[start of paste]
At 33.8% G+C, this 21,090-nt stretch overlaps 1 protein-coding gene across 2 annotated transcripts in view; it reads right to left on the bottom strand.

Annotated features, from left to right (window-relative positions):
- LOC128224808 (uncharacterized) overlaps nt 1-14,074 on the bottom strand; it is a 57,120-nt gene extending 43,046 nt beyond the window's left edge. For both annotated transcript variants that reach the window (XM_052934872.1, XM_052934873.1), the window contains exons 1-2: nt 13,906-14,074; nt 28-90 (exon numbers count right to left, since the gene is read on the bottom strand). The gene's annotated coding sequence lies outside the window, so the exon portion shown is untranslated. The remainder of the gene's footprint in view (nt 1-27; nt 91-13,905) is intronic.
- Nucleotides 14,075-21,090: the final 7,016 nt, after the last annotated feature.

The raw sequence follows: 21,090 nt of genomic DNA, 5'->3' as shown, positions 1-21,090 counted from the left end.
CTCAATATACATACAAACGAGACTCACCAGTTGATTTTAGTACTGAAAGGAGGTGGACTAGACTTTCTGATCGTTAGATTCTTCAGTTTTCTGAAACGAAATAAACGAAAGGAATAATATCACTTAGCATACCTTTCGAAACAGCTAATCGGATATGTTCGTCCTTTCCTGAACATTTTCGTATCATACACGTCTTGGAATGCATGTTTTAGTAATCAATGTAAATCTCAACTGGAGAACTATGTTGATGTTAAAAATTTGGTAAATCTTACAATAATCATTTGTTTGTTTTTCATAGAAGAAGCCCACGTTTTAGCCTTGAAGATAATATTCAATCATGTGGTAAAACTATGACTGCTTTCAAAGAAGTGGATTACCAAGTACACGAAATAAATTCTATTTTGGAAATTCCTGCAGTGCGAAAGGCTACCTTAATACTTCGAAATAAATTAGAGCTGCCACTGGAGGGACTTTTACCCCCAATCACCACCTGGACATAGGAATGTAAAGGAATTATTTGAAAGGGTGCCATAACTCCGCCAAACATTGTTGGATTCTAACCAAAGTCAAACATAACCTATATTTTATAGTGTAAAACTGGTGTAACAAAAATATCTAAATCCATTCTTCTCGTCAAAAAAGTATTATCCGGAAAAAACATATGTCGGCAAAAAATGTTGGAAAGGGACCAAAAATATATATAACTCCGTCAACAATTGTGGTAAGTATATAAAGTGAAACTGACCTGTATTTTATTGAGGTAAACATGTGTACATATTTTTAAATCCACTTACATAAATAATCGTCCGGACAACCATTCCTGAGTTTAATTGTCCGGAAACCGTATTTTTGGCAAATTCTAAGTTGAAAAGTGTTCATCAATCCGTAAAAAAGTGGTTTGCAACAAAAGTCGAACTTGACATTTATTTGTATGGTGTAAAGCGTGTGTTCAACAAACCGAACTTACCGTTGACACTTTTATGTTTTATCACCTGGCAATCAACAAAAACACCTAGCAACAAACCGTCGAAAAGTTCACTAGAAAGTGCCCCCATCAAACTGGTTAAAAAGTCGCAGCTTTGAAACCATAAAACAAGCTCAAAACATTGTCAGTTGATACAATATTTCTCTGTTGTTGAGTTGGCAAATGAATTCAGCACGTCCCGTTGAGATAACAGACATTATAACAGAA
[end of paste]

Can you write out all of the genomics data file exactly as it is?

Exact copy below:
At 33.8% G+C, this 21,090-nt stretch overlaps 1 protein-coding gene across 2 annotated transcripts in view; it reads right to left on the bottom strand.

Annotated features, from left to right (window-relative positions):
- LOC128224808 (uncharacterized) overlaps nt 1-14,074 on the bottom strand; it is a 57,120-nt gene extending 43,046 nt beyond the window's left edge. For both annotated transcript variants that reach the window (XM_052934872.1, XM_052934873.1), the window contains exons 1-2: nt 13,906-14,074; nt 28-90 (exon numbers count right to left, since the gene is read on the bottom strand). The gene's annotated coding sequence lies outside the window, so the exon portion shown is untranslated. The remainder of the gene's footprint in view (nt 1-27; nt 91-13,905) is intronic.
- Nucleotides 14,075-21,090: the final 7,016 nt, after the last annotated feature.

The raw sequence follows: 21,090 nt of genomic DNA, 5'->3' as shown, positions 1-21,090 counted from the left end.
CTCAATATACATACAAACGAGACTCACCAGTTGATTTTAGTACTGAAAGGAGGTGGACTAGACTTTCTGATCGTTAGATTCTTCAGTTTTCTGAAACGAAATAAACGAAAGGAATAATATCACTTAGCATACCTTTCGAAACAGCTAATCGGATATGTTCGTCCTTTCCTGAACATTTTCGTATCATACACGTCTTGGAATGCATGTTTTAGTAATCAATGTAAATCTCAACTGGAGAACTATGTTGATGTTAAAAATTTGGTAAATCTTACAATAATCATTTGTTTGTTTTTCATAGAAGAAGCCCACGTTTTAGCCTTGAAGATAATATTCAATCATGTGGTAAAACTATGACTGCTTTCAAAGAAGTGGATTACCAAGTACACGAAATAAATTCTATTTTGGAAATTCCTGCAGTGCGAAAGGCTACCTTAATACTTCGAAATAAATTAGAGCTGCCACTGGAGGGACTTTTACCCCCAATCACCACCTGGACATAGGAATGTAAAGGAATTATTTGAAAGGGTGCCATAACTCCGCCAAACATTGTTGGATTCTAACCAAAGTCAAACATAACCTATATTTTATAGTGTAAAACTGGTGTAACAAAAATATCTAAATCCATTCTTCTCGTCAAAAAAGTATTATCCGGAAAAAACATATGTCGGCAAAAAATGTTGGAAAGGGACCAAAAATATATATAACTCCGTCAACAATTGTGGTAAGTATATAAAGTGAAACTGACCTGTATTTTATTGAGGTAAACATGTGTACATATTTTTAAATCCACTTACATAAATAATCGTCCGGACAACCATTCCTGAGTTTAATTGTCCGGAAACCGTATTTTTGGCAAATTCTAAGTTGAAAAGTGTTCATCAATCCGTAAAAAAGTGGTTTGCAACAAAAGTCGAACTTGACATTTATTTGTATGGTGTAAAGCGTGTGTTCAACAAACCGAACTTACCGTTGACACTTTTATGTTTTATCACCTGGCAATCAACAAAAACACCTAGCAACAAACCGTCGAAAAGTTCACTAGAAAGTGCCCCCATCAAACTGGTTAAAAAGTCGCAGCTTTGAAACCATAAAACAAGCTCAAAACATTGTCAGTTGATACAATATTTCTCTGTTGTTGAGTTGGCAAATGAATTCAGCACGTCCCGTTGAGATAACAGACATTATAACAGAA